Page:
German ARD accused of censorship for shelving the broadcast of Palestinian director Annemarie Jacir’s feature film “Wajib” in connection with the Israel-Hamas conflict

EXCLUSIVE: German broadcaster ARD has been accused of censorship over its decision to cancel the scheduled broadcast of a 2017 feature film by Palestinian director Annemarie Jacir Have to due to the Israel-Hamas conflict.

The film’s German co-producer Titus Kreyenberg told Deadline Have to was scheduled to air this coming Sunday (November 19), and the programming slot had been set for months and had already been announced on TV schedules.

“It has been removed from the schedule. Internally, we were told that it had been decided that it was not the time to show a Palestinian film,” said Kreyenberg, who works under the banner of Unafilm in Berlin and Cologne and whose credits include: Octopus skin AND Woman.

Deadline contacted ARD – a joint network of 10 German regional public broadcasters – as well as Hamburg member NDR, which supported the production. The networks have not yet responded.

Jacira’s drama Have to is a gentle comedy-drama showing the reality of Palestinians living within Israel’s borders. Set in the city of Nazareth, Bakri stars as a father reuniting with his estranged son (played by Saleh Bakri’s real-life son), who returns from his adopted home in Italy for his sister’s wedding.

Together, father and son begin the ritual of hand-delivering invitations to friends and family, arguing and then meeting up along the way.

The decision to withdraw the film comes nearly six weeks after the deadly Hamas terrorist attacks on southern Israel, in which 1,200 people were killed and more than 240 people were taken hostage and deported to the Gaza Strip.

Since then, Israel’s retaliatory military campaign in Gaza to annihilate Hamas and recover its hostages has killed more than 11,500 people and displaced 70% of the 2.3 million population, according to Hamas-led health authorities. The sounds of conflict are felt around the world.

Kreyenberg said concerns have been expressed over the fact that his collaborator Mohammad Bakri, who is one of the most famous Palestinian actors, is also the director of the 20-year-old documentary Jenin, Jenin.

The controversial work describes the events surrounding the Israeli army’s incursion into the West Bank city of Jenin in April 2022 after a series of suicide attacks in Israel, from an exclusively Palestinian perspective.

“I wrote to the launch director emphasizing that regardless of your views on the Israeli-Palestinian conflict, at some point the fighting will stop and the two nations will have to sit down and begin a dialogue,” Kreyenberg said. “This film is about dialogue, dialogue between father and son. Cinema can help dialogue.”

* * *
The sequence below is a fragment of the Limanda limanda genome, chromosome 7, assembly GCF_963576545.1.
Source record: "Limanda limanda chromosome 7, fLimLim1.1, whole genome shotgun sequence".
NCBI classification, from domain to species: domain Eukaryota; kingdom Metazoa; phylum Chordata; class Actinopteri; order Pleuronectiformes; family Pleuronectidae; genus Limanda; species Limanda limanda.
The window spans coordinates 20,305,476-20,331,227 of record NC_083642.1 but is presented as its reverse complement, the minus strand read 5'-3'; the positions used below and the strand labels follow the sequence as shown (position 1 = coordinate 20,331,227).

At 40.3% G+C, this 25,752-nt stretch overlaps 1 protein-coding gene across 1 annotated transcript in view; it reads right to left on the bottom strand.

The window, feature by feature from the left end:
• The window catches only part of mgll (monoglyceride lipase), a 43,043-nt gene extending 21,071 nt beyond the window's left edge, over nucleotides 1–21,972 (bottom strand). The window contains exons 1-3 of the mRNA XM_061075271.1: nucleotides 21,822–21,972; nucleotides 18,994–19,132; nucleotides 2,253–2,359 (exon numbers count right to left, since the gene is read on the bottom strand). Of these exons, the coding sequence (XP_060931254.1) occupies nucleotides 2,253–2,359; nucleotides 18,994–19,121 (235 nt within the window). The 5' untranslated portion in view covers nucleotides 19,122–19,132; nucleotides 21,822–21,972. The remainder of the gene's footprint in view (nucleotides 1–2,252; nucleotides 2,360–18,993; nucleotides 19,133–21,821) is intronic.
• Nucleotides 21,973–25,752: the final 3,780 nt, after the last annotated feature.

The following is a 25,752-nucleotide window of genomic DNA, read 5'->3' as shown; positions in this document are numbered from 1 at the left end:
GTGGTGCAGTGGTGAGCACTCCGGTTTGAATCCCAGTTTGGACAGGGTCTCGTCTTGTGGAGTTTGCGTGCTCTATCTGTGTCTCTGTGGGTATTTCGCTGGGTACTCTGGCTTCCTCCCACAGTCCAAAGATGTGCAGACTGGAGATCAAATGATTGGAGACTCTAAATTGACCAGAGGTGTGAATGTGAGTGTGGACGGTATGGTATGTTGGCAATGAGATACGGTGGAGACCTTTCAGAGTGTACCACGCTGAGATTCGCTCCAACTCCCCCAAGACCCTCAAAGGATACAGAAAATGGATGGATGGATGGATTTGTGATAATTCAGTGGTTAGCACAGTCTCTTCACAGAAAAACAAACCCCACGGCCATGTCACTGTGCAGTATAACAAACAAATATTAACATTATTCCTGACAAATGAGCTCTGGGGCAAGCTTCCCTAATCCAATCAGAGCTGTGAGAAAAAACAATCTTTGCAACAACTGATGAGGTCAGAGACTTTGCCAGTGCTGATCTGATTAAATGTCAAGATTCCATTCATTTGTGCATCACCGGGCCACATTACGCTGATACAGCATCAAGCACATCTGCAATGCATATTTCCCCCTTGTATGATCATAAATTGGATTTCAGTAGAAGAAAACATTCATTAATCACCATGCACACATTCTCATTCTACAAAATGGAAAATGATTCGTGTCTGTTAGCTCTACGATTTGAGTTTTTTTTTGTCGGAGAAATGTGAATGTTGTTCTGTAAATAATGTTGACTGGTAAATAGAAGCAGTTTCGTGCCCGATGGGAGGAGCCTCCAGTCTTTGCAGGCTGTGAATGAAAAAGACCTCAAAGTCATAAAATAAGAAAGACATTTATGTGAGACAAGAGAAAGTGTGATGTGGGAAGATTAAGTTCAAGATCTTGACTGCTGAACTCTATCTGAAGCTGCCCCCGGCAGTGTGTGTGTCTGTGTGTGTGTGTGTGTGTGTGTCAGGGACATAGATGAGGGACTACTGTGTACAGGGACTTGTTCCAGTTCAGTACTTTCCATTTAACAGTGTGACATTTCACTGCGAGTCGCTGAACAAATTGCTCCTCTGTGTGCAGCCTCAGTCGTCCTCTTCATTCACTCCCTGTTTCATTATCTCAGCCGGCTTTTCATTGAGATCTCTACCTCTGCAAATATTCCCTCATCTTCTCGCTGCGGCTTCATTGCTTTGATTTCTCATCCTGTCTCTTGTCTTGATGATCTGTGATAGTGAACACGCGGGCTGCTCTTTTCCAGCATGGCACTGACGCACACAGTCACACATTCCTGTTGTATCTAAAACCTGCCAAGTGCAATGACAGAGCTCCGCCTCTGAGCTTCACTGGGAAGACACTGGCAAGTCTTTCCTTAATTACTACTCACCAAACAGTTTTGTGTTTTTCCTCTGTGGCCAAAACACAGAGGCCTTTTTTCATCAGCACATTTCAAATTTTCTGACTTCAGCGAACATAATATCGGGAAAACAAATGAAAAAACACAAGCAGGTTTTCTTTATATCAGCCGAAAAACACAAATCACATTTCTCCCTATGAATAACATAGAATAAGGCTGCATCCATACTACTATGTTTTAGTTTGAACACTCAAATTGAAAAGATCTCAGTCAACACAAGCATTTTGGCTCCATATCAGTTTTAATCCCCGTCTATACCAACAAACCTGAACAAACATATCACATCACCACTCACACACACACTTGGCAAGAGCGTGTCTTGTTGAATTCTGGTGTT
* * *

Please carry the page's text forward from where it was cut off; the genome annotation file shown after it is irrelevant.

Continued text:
Have to was scheduled to air late night from 11:50 p.m. to 1:23 a.m. CET on ARD’s flagship First channel, which will then be made available in Germany for a limited period as part of a catch-up service. Deadline reviewed the schedule online and it has been removed.

Kreyenberg said the broadcast was programmed several months ago as part of the double bill on Fathers and Sons and the hybrid work of Danish director Anders Østergaard Winter journey.

The Arizona-set docudrama, which stars the late Swiss actor Bruno Ganz as a retired Jewish furniture salesman who tells his son the story of his escape from Nazi Germany, went on as scheduled on November 12.

“The puzzling thing is that ARD continued broadcasting Winter journey and not Have tofor me it is a form of censorship,” Kreyenberg said.

Have to world premiered in Competition at the 2017 Locarno Film Festival, where it won four awards, including a Special Award, and went on to win a further 36 international awards, including Best Film in Mar Del Plata, Dubai, Amiens, DC Film Festival in Kerala and a jury distinction at the London BFI festival.

Jacir told Deadline that she is “totally appalled” by ARD’s decision to pull the film.

“A film about a father and son delivering wedding invitations. “It is shameful that at this dark moment in history, ARD has chosen to suppress artists’ voices rather than offer a space where we can share our stories, our culture and our dreams,” she said.

“It is extremely disturbing that in 2023, Germany is engaging in censorship and the silencing of independent voices. This is the opposite of everything a free world should be.

Have to the main producer was Ossama Bawardi at Philistine Films, a company operating together with Jacir.

The co-producers were Jacques Bidou and Marianne Dumoulin from Paris-based JBA Productions, Kreyenberg, Katrin Pors from Denmark’s Snowglobe, Ruben Thorkildsen from Norway’s Ape&Bjørn and Georges Schoucair from Schortcut Films from Beirut, as well as Sawsan Asfari, Cristina Gallego and Maya Sanbar.

Linus Günther at Hamburg’s Klinkerfilm was a junior producer and Raja Dubayah was an associate producer.


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